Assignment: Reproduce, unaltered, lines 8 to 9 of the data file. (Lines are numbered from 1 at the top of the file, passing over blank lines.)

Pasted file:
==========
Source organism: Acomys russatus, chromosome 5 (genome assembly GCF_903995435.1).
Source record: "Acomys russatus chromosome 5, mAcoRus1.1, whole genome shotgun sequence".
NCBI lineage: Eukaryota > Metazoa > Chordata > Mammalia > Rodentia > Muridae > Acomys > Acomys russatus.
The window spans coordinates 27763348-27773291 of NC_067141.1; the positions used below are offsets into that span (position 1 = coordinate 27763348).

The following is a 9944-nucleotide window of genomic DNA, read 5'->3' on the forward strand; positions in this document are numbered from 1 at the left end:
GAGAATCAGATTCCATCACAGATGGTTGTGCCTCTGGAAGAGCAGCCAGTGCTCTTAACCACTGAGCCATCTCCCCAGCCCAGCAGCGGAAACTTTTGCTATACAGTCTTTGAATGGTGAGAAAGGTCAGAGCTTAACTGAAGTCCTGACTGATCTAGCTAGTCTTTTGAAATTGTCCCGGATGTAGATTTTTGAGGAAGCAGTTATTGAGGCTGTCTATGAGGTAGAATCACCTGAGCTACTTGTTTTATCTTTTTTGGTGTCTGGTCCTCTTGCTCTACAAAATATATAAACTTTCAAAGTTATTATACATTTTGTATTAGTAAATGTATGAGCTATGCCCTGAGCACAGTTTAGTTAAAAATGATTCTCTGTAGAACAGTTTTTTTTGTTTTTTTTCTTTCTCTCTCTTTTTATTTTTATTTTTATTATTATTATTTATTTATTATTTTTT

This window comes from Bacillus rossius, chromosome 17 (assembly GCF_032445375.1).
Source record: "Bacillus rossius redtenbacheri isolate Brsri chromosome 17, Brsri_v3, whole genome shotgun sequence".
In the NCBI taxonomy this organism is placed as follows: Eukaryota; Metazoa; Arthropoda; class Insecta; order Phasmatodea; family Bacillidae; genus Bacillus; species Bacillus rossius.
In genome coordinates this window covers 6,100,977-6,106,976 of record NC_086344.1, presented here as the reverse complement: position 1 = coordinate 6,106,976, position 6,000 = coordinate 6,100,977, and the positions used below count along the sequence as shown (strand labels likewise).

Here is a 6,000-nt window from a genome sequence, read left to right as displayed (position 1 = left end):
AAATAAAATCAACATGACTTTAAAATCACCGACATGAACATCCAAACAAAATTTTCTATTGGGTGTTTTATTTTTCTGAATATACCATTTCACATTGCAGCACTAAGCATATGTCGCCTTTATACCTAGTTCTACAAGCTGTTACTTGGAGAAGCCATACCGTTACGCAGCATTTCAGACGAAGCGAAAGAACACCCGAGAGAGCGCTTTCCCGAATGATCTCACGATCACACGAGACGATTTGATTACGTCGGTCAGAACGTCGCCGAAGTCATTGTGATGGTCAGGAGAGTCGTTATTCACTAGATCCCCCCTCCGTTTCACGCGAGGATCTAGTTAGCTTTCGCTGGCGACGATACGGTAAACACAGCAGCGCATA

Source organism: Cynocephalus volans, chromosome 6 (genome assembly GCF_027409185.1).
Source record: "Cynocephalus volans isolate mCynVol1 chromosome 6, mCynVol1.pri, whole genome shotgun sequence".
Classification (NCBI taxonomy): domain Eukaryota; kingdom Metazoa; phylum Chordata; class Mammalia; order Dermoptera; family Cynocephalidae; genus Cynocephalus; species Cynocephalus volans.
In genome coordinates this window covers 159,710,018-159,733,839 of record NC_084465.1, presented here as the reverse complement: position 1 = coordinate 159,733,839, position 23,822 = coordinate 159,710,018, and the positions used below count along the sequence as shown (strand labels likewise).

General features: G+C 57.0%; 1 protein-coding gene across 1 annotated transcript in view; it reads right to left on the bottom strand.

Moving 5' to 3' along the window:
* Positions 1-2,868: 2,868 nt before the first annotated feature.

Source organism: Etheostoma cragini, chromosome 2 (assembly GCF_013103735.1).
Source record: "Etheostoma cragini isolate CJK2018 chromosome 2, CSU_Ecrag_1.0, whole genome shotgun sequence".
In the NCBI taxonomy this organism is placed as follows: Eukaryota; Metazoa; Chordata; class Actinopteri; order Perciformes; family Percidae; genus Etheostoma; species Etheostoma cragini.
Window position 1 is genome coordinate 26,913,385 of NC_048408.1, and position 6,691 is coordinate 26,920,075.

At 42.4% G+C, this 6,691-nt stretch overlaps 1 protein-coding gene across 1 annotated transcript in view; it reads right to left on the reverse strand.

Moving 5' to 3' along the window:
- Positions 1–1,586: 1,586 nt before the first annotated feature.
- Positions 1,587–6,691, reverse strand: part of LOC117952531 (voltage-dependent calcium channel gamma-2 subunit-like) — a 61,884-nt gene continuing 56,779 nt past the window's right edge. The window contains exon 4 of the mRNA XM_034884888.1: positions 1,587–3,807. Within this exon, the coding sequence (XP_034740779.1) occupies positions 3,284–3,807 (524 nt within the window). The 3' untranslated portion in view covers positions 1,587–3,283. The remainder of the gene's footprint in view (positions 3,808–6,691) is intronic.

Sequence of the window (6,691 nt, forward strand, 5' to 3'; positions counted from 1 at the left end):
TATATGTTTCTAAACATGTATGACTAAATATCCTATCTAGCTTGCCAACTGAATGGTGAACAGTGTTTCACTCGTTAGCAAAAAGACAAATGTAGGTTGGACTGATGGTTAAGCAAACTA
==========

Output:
Source record: "Bacillus rossius redtenbacheri isolate Brsri chromosome 17, Brsri_v3, whole genome shotgun sequence".
In the NCBI taxonomy this organism is placed as follows: Eukaryota; Metazoa; Arthropoda; class Insecta; order Phasmatodea; family Bacillidae; genus Bacillus; species Bacillus rossius.